Mar 302011
 

Building a basil economy

By Danny Mayer

Danny Mayer

Beans from PeaceMeal gardens could be on sale at a public park market.

This is the fifth in a series calling on city council to actively facilitate the establishment of five public city farmer’s markets on public park land.

It’s too bad that, when given the chance in last November’s elections, Lexingtonians chose not to elect a grocer to represent them as one of three (3) at large city council members. Perhaps a former grocery store owner like Don Pratt might have responded with a bit more interest, experience and knowledge to a series of recent articles I’ve written on our local government’s need to actively promote better access to public farmer’s markets.

As it is, the three pieces I personally sent to all city council members save George Myers (whose emails still get returned to me) have thus far yielded two replies. One informed me that an outside group was looking at the topic and would report back to council at some undefined time in the future; the other refused help, in part because my ideas for having the city host five (5) weekly small farmer’s markets on city park lands scattered throughout Lexington did not constitute an example of “looking for opportunities and working on related issues as they arise.”

So while the people you all voted for mostly haven’t been interested in asking how exactly I envision city participation in starting park markets—even though over the past 5 weeks I’ve sent them three articles totaling 4500 words, all three of which have directly addressed them by rank—some others of you have asked me.

So here it goes. Decide for yourself if these ideas are, apparently, so far-fetched that they have yet to elicit a city council follow-up along the lines of, “Hey constituent, how would that work?”

Problem: (small) Solution

The majority of city funding and resources this past decade have focused on the development of Lexington’s downtown. Recently released 2010 census data, however, indicate that downtown’s population has decreased thirteen percent, and that the greatest percentage of those leaving downtown seem to have been black and hispanic residents. As the city continues to discuss high dollar projects like creative Rupp renovations and bourbon soaked TIF funds, several of the city’s historically poor and marginalized demographic groups seem to be disembarking from the very places the city has directed its money and energy.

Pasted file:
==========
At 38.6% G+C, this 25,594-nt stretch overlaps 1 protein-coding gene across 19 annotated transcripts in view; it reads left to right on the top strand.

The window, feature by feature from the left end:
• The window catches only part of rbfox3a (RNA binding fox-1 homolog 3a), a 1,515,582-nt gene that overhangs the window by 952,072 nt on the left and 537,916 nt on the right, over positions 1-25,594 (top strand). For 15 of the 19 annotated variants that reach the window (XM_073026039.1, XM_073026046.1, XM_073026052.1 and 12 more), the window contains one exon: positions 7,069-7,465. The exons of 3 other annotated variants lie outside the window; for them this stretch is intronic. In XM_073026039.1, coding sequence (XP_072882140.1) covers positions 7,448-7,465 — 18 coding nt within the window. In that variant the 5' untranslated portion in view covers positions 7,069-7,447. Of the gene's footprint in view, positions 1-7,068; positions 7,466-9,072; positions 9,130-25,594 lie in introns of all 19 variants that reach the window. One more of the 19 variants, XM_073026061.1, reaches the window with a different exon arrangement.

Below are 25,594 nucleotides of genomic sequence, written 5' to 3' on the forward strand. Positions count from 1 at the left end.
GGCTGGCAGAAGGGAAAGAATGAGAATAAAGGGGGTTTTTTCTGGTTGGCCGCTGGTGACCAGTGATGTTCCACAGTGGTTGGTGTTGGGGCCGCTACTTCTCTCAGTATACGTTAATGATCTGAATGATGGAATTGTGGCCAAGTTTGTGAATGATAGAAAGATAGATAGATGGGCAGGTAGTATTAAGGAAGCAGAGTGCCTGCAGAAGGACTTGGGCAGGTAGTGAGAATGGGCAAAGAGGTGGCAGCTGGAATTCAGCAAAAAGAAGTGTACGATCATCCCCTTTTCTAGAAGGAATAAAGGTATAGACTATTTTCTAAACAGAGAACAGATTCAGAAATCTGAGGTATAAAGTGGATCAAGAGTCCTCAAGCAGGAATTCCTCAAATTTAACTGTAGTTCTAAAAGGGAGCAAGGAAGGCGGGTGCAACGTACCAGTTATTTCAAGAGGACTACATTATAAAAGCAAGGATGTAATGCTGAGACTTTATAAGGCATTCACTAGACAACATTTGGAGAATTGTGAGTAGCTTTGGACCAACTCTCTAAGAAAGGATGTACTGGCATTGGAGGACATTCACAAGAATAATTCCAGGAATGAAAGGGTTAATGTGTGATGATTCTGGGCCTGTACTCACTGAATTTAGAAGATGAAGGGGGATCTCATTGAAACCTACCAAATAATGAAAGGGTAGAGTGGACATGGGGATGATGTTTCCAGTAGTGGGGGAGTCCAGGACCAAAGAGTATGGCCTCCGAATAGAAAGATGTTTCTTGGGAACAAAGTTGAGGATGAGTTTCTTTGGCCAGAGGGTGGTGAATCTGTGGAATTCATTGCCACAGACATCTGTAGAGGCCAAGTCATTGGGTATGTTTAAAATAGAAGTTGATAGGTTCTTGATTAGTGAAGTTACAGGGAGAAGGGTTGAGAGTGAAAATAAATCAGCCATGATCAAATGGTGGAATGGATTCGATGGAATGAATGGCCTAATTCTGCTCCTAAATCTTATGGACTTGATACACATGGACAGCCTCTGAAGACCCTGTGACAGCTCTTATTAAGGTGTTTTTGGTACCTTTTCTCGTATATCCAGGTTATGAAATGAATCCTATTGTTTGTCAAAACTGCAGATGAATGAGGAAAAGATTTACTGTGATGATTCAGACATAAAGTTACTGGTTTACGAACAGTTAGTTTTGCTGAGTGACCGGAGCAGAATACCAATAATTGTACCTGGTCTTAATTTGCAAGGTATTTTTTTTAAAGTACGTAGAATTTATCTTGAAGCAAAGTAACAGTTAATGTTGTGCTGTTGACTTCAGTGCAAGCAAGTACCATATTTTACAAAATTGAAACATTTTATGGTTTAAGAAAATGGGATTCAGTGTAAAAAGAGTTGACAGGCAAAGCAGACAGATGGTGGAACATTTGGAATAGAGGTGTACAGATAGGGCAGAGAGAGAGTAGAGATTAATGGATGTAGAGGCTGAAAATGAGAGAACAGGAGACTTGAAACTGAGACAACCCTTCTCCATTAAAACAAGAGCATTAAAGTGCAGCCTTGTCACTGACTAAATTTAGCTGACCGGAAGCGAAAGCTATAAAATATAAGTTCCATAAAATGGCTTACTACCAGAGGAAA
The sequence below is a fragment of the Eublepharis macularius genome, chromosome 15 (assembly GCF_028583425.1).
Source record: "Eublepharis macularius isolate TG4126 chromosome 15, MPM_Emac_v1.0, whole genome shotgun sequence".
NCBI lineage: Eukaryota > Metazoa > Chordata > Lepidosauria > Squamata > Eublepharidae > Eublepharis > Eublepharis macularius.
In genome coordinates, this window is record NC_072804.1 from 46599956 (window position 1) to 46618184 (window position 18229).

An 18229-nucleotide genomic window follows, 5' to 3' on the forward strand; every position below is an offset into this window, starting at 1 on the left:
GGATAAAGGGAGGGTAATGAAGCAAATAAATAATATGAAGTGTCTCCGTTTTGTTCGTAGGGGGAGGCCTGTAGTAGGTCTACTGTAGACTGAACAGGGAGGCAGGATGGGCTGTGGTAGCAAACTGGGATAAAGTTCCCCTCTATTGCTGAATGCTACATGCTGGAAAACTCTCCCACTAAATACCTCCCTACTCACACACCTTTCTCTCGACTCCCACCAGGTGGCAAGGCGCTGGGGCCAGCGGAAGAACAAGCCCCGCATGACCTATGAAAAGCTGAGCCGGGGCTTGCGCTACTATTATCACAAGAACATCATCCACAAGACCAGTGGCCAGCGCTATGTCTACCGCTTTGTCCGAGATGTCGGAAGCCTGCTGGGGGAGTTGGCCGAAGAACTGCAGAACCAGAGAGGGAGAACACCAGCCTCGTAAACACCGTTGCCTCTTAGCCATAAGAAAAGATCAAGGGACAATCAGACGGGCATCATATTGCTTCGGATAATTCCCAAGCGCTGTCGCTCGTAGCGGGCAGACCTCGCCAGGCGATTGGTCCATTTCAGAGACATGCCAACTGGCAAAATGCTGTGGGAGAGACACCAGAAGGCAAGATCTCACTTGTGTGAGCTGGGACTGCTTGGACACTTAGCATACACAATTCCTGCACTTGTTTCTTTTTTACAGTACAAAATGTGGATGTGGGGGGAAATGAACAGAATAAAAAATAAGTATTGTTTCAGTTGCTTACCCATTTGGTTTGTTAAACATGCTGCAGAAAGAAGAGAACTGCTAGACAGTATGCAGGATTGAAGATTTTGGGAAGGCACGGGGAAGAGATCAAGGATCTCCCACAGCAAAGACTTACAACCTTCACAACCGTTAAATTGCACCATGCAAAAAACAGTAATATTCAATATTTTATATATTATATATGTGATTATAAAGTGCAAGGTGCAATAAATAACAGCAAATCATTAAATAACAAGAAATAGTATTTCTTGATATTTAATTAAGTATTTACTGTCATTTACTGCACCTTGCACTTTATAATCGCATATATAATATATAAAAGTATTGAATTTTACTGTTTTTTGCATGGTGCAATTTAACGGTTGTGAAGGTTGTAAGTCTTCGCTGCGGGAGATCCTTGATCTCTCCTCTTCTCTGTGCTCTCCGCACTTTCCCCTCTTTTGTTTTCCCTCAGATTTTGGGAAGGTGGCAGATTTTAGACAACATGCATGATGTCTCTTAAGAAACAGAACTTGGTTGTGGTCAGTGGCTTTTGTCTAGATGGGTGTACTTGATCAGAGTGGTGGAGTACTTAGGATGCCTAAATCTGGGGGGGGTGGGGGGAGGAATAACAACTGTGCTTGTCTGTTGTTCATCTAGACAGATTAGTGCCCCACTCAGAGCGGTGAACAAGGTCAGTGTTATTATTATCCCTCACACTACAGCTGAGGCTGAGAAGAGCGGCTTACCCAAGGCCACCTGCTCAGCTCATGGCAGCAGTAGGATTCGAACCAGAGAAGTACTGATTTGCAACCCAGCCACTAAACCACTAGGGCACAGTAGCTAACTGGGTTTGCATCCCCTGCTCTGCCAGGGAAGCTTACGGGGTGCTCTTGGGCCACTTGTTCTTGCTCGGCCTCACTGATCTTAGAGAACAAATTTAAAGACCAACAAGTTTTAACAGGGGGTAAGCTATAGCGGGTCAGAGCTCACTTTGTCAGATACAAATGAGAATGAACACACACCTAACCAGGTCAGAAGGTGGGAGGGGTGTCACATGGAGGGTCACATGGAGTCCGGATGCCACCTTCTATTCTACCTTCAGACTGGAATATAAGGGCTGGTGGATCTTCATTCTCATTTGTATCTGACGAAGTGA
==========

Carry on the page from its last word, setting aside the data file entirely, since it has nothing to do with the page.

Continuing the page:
River Hill Park neighborhood

These suburban homes around River Hill Park comprise one of the most dense parts of the city--way out by Man O War Boulevard. Density might help sustain a park market.

The primary purpose of park markets is to ensure that increasingly important community sources of food are available throughout the city, rather than in the city’s core, where most Lexington farmer’s markets currently reside. Unlike freakishly expensive downtown projects for private development, locating small markets on public city land may thus act as a force pushing the city to better allocate its capital—financial, social, creative, human—to the needs of the people living throughout its confines rather than to those of the diminishing wealthy few in the city center. Things grow from this concept.

While the goal should be self-funding markets, as it does with TIFF funds the city can absorb early losses to support a future for places and businesses that the city deems desirable. City leaders direct many millions in public money to maintain Lexington’s expensive competitive market advantages in, say, the horse industry, or the Rupp Arena industry, or the creative class industry, or the Top 20 university industry. In interfering in the as yet uncompetitive Suburban Farmer’s Market market, city funded park markets can also develop, much more cheaply than TIFF, demand for private sector products like tomatoes, butternut squash, honey, borage and the like.

In other words, for way less money, the city can more directly impact the lives of Lexington citizens, most of whom do not live downtown, and in the process it can generate new businesses more efficiently.

Nuts and bolts in bullet format for policy wonks

Size: Small. Two to three vendors at the maximum for the first season, unless unexpected demand and capacity to meet demand both occur. Aiming small keeps the city’s initial monetary investment small, and it doesn’t demand immediate community buy-in and participation. It allows the city to manage markets more effectively, and the community to build trust in the institution. The communities using it are able to weave their needs and products into its growth.